By Maj. William Lambert (Sill)June 21, 2017
FORT SILL, Oklahoma -- Field Artillery Soldiers will soon be ready to test-fire the modernized Army Tactical Missile System (ATACMS) at White Sands Missile Range, New Mexico.
Bravo Battery, 2nd Battalion, 20th Field Artillery Regiment will undergo intensive training here on the latest versions of software before operational testing.
Due to the upcoming DoD cluster munition ban, the Army has been working persistently to provide an accurate and lethal substitute for the legacy Dual Purpose Improved Conventional Munition (DPICM) warhead.
After several months of developmental testing with a unitary warhead and proximity sensor, ATACMS is ready for Soldiers to man the cab of an M270A1 Multiple Launching Rocket System launcher and fire it.
"This new proximity sensor adds a great deal more to the effectiveness of our long range munitions," said Staff Sgt. Joe Hawkins, a research development test and evaluation NCO with the U.S. Army Operational Test Command's Fires Test Directorate.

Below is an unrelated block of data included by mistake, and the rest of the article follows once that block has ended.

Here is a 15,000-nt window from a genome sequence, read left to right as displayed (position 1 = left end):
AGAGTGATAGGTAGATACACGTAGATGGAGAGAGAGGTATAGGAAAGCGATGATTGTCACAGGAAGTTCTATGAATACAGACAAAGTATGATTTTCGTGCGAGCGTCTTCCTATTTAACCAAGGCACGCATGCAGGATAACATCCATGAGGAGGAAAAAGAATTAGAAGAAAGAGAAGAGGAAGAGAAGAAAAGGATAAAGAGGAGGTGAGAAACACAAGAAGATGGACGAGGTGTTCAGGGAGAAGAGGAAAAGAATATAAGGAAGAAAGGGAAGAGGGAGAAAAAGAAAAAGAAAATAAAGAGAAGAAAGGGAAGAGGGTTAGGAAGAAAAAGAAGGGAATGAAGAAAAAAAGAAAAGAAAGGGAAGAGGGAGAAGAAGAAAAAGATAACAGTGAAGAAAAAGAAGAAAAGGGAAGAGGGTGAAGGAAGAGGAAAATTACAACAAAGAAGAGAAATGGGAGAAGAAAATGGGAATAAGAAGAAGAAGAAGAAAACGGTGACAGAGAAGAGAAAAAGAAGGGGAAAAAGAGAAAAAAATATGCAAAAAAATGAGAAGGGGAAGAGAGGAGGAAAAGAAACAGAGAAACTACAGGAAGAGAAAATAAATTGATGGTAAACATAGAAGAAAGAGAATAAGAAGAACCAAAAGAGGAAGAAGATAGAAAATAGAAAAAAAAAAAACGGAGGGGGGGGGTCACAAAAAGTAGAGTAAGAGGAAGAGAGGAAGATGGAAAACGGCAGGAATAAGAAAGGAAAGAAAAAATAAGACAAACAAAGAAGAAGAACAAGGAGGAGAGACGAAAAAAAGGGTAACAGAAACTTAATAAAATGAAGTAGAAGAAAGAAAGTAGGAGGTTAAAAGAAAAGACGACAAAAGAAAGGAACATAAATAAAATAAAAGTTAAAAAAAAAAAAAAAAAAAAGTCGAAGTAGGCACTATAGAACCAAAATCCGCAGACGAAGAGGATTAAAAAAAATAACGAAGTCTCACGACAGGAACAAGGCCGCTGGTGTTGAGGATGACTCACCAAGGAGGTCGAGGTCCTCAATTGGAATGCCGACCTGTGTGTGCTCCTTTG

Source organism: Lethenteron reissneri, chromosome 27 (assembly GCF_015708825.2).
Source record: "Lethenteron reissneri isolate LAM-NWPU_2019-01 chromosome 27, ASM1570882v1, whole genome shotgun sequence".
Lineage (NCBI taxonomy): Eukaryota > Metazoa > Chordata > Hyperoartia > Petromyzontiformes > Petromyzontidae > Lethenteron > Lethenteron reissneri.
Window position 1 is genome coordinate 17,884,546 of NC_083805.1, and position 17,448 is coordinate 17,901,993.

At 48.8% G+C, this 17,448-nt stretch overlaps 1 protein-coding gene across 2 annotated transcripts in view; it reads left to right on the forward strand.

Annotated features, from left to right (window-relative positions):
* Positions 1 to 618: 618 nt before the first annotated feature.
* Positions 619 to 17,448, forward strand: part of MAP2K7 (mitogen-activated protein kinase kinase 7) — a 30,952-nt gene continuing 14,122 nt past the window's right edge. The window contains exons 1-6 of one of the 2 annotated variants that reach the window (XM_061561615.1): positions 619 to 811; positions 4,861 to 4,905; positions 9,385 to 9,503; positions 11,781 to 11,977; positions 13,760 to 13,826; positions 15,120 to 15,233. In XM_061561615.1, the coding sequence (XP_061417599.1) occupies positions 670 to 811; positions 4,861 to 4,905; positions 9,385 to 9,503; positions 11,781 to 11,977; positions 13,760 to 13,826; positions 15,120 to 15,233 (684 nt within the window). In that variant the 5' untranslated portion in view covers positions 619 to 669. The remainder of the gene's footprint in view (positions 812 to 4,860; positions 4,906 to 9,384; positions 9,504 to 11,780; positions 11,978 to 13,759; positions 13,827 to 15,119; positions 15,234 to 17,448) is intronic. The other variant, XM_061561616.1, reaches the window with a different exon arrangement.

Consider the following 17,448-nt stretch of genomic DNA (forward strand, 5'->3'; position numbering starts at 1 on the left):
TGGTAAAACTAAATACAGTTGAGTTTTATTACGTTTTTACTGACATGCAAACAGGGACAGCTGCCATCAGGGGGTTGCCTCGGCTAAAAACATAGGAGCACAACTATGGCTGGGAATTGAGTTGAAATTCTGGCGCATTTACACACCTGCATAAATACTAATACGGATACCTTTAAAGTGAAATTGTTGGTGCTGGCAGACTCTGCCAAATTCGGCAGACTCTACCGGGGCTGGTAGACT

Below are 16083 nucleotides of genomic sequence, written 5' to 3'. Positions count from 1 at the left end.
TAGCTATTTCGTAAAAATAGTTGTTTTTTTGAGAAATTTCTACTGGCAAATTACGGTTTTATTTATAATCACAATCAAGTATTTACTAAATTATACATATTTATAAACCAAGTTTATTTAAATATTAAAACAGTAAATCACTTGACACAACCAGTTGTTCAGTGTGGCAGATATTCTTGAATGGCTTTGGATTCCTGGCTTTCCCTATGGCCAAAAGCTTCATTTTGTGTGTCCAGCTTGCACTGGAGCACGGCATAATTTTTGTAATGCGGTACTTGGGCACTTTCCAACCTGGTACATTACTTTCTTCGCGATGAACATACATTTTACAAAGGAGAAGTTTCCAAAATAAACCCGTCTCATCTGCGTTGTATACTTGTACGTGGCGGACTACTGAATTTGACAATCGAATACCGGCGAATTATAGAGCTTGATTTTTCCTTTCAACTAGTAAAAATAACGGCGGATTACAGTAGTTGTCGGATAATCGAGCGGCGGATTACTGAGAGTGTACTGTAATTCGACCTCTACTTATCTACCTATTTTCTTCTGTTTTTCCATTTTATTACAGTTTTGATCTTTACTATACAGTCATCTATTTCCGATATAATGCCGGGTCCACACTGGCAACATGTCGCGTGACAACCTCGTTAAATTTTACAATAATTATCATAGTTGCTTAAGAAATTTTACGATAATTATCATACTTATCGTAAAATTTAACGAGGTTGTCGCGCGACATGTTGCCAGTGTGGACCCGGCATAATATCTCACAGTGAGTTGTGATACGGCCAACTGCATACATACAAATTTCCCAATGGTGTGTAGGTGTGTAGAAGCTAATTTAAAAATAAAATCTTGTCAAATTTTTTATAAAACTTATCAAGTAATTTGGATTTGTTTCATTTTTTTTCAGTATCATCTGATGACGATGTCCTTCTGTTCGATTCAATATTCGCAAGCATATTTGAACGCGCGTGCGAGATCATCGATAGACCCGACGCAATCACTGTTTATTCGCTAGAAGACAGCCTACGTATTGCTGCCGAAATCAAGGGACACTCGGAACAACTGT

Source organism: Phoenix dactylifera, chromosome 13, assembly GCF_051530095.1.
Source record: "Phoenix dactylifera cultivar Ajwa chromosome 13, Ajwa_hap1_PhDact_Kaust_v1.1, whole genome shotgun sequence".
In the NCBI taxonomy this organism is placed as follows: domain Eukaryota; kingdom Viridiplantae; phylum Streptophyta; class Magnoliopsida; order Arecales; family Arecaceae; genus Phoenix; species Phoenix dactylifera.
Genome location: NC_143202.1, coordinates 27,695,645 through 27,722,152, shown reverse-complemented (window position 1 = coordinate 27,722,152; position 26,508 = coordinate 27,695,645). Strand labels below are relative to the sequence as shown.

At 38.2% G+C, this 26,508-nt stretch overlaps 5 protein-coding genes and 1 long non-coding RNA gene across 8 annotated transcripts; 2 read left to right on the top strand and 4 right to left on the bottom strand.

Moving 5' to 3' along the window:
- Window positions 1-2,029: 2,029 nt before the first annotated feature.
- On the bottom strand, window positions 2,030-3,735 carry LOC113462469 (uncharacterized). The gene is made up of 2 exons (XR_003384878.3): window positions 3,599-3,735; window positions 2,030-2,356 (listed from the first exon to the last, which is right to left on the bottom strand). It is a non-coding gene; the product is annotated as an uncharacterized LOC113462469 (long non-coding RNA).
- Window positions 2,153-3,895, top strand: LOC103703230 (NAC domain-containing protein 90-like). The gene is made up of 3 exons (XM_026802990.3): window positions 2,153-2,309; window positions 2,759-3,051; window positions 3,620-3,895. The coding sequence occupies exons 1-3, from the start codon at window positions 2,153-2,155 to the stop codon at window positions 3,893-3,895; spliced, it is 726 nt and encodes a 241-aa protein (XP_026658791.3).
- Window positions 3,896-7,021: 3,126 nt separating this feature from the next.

"It's a real game changer. Similar to when the Rams added Kurt Warner and became the greatest show on turf."
ATACMS will provide the warfighter with precise effects in all weather, day or night, and is capable of engaging targets with deep strike precision.
"Putting Soldiers in the seats of those launchers gives them firsthand experience," said Sgt. 1st Class D.L. Green, a research development test and evaluation NCO with the Fires Test Directorate.
"It lets them be party to the development and testing process of their future systems, and it lets them be able to go back to their units and spread the word about what new innovations are coming down the pipe."
Green looked back on his younger years, when he was able to provide input to a previous operational test.
"I was in one of those seats as a Sergeant. I was really impressed back then. At that point in my career, I had yet to even see a missile pod up close," he said.
"And then to be able to send one down range and witness the effects on target, it was an eye-opening experience for me."